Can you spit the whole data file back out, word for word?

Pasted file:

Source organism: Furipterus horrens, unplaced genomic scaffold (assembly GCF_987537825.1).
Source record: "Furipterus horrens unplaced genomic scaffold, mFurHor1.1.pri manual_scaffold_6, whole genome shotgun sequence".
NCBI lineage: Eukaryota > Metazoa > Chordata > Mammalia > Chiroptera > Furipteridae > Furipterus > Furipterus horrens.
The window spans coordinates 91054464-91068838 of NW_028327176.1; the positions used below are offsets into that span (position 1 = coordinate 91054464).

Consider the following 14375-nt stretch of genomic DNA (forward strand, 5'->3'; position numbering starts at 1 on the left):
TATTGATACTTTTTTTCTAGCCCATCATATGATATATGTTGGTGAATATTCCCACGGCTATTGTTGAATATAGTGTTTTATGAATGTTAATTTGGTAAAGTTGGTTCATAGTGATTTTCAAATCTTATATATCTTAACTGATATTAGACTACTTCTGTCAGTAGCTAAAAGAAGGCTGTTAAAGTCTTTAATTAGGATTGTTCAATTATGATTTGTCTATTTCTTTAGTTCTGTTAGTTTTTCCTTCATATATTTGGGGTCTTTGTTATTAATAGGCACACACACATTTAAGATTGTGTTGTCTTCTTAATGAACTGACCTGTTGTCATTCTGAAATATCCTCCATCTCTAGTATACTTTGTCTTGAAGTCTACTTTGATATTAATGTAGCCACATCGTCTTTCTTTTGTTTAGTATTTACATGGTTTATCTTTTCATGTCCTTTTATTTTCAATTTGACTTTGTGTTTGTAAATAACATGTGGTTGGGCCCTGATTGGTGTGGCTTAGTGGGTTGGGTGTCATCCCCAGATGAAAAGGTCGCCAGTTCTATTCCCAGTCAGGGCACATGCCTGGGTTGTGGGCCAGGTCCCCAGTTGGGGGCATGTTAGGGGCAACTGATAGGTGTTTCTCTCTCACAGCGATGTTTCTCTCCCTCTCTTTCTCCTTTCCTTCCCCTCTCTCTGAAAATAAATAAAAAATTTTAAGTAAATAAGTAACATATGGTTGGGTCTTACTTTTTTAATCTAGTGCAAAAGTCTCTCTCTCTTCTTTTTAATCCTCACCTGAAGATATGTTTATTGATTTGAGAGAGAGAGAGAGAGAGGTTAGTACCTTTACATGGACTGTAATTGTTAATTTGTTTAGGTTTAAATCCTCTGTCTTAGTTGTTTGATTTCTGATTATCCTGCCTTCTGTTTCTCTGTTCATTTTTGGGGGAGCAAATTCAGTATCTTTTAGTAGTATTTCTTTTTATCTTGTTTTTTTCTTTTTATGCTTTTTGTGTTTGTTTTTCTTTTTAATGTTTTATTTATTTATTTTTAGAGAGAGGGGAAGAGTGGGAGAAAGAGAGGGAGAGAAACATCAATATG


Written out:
Source organism: Furipterus horrens, unplaced genomic scaffold (assembly GCF_987537825.1).
Source record: "Furipterus horrens unplaced genomic scaffold, mFurHor1.1.pri manual_scaffold_6, whole genome shotgun sequence".
NCBI lineage: Eukaryota > Metazoa > Chordata > Mammalia > Chiroptera > Furipteridae > Furipterus > Furipterus horrens.
The window spans coordinates 91054464-91068838 of NW_028327176.1; the positions used below are offsets into that span (position 1 = coordinate 91054464).

Consider the following 14375-nt stretch of genomic DNA (forward strand, 5'->3'; position numbering starts at 1 on the left):
TATTGATACTTTTTTTCTAGCCCATCATATGATATATGTTGGTGAATATTCCCACGGCTATTGTTGAATATAGTGTTTTATGAATGTTAATTTGGTAAAGTTGGTTCATAGTGATTTTCAAATCTTATATATCTTAACTGATATTAGACTACTTCTGTCAGTAGCTAAAAGAAGGCTGTTAAAGTCTTTAATTAGGATTGTTCAATTATGATTTGTCTATTTCTTTAGTTCTGTTAGTTTTTCCTTCATATATTTGGGGTCTTTGTTATTAATAGGCACACACACATTTAAGATTGTGTTGTCTTCTTAATGAACTGACCTGTTGTCATTCTGAAATATCCTCCATCTCTAGTATACTTTGTCTTGAAGTCTACTTTGATATTAATGTAGCCACATCGTCTTTCTTTTGTTTAGTATTTACATGGTTTATCTTTTCATGTCCTTTTATTTTCAATTTGACTTTGTGTTTGTAAATAACATGTGGTTGGGCCCTGATTGGTGTGGCTTAGTGGGTTGGGTGTCATCCCCAGATGAAAAGGTCGCCAGTTCTATTCCCAGTCAGGGCACATGCCTGGGTTGTGGGCCAGGTCCCCAGTTGGGGGCATGTTAGGGGCAACTGATAGGTGTTTCTCTCTCACAGCGATGTTTCTCTCCCTCTCTTTCTCCTTTCCTTCCCCTCTCTCTGAAAATAAATAAAAAATTTTAAGTAAATAAGTAACATATGGTTGGGTCTTACTTTTTTAATCTAGTGCAAAAGTCTCTCTCTCTTCTTTTTAATCCTCACCTGAAGATATGTTTATTGATTTGAGAGAGAGAGAGAGAGAGGTTAGTACCTTTACATGGACTGTAATTGTTAATTTGTTTAGGTTTAAATCCTCTGTCTTAGTTGTTTGATTTCTGATTATCCTGCCTTCTGTTTCTCTGTTCATTTTTGGGGGAGCAAATTCAGTATCTTTTAGTAGTATTTCTTTTTATCTTGTTTTTTTCTTTTTATGCTTTTTGTGTTTGTTTTTCTTTTTAATGTTTTATTTATTTATTTTTAGAGAGAGGGGAAGAGTGGGAGAAAGAGAGGGAGAGAAACATCAATATG